JEFFERSON CITY — While university administrators called it “the most important piece of education legislation in a decade,” a comprehensive bill on college tuition rates and the sale of assets of a college loan program ran into heavy debate before the Senate Education Committee on Wednesday.
University of Missouri System President Elson Floyd and Truman State University President Barbara Dixon both praised the bill sponsored by committee chairman Sen. Gary Nodler, R-Jasper County.
Both university presidents said they support many of the bill’s provisions, including the merging of two need-based financial aid programs into a new Access Missouri Financial Assistance Fund, giving more power to the Coordinating Board for Higher Education and the plan to use $335 million of the Missouri Higher Education Loan Authority’s assets to fund new buildings.
“It is critical to higher education and to the people of Missouri that you pass this initiative,” Floyd said to the committee. “It is a creative plan that will move our state forward when it comes to creating jobs, creating better facilities for our students and faculty and advancing research that will improve the lives of Missourians.”
He added that the UM System Board of Curators passed a resolution in support of the plan and will comply with any requirement to obtain the funds, which includes the prohibition of embryonic stem cell research in any of the buildings that are funded from MOHELA’s assets.
But Sen. Chuck Graham, D-Columbia, criticized Floyd and the curators for their support of the bill and its requirement to prohibit stem cell research. He said that last year Floyd did not support any restrictions against research.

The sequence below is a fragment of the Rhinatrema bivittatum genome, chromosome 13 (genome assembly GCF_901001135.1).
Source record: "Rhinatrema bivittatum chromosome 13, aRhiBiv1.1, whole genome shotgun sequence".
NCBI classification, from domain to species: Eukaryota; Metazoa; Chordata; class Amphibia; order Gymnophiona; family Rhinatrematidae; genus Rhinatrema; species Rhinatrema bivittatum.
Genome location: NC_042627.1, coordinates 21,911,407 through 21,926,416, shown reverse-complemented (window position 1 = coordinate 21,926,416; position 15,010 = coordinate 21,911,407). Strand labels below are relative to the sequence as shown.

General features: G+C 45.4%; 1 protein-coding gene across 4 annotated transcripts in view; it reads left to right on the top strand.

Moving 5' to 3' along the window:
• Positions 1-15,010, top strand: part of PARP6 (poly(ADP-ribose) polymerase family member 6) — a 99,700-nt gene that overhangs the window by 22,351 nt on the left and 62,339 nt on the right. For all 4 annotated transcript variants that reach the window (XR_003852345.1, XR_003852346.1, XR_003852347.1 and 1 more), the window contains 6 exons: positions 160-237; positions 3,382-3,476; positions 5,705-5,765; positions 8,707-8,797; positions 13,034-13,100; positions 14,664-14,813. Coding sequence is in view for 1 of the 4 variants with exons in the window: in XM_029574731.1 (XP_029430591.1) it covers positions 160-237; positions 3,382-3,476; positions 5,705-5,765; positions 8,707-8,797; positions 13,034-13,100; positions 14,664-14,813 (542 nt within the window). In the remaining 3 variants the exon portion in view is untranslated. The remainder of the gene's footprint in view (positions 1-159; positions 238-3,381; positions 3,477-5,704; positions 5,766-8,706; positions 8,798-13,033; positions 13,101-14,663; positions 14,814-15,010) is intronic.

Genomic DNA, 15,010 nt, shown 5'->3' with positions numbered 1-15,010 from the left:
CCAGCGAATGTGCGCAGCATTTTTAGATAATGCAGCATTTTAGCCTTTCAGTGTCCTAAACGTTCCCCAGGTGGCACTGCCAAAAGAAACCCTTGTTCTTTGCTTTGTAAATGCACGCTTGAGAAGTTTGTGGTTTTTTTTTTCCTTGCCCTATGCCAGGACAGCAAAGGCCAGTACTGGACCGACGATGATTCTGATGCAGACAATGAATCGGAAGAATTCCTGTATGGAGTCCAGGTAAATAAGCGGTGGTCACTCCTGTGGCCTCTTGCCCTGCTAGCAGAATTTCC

“It’s going to be extremely difficult for me to be able to vote for something that has anti-research and anti-stem cell restrictions tied to it,” Graham said. “As a person with a spinal cord injury; as a person with a brother with a spinal cord injury, who had a mother with muscular dystrophy who died of cancer, I’m extremely bothered that we would sign off on this.”
Floyd stood by his support of the bill and even urged the committee to “adopt an emergency clause so that money can start flowing to our schools.”
Other Democrats on the committee criticized the very concept of selling off MOHELA’s assets for building construction.
“I think this money could be utilized in another way,” said Sen. Yvonne Wilson, D-Kansas City, who suggested MOHELA profits could be used for loan forgiveness and scholarships.
Floyd said he did not agree with everything in the bill. He asked for a rewrite of a provision that would require universities to include information in course listings about a professor’s background, and how much a teaching or graduate assistant will participate in the course.
He said because students can sign up for classes six months before the semester begins, it is often difficult to provide that information.
Floyd also asked for the revision of a portion of the bill that would punish universities for raising tuition beyond the inflation rate. He recommended only implementing that provision when the state appropriations to universities are at or above the consumer price index.
Nodler said he will reconsider the provision “if it really is the best decision.”
Another section of the bill that might change is a requirement for students to have a clean criminal background in order to receive money from the Access Missouri Financial Assistance Fund. .
“If someone is seeking a second chance, we want to give them the opportunity to get into the system,” Nodler said.
The committee took no immediate action on the measure. There are no immediate plans for the committee to vote on the bill.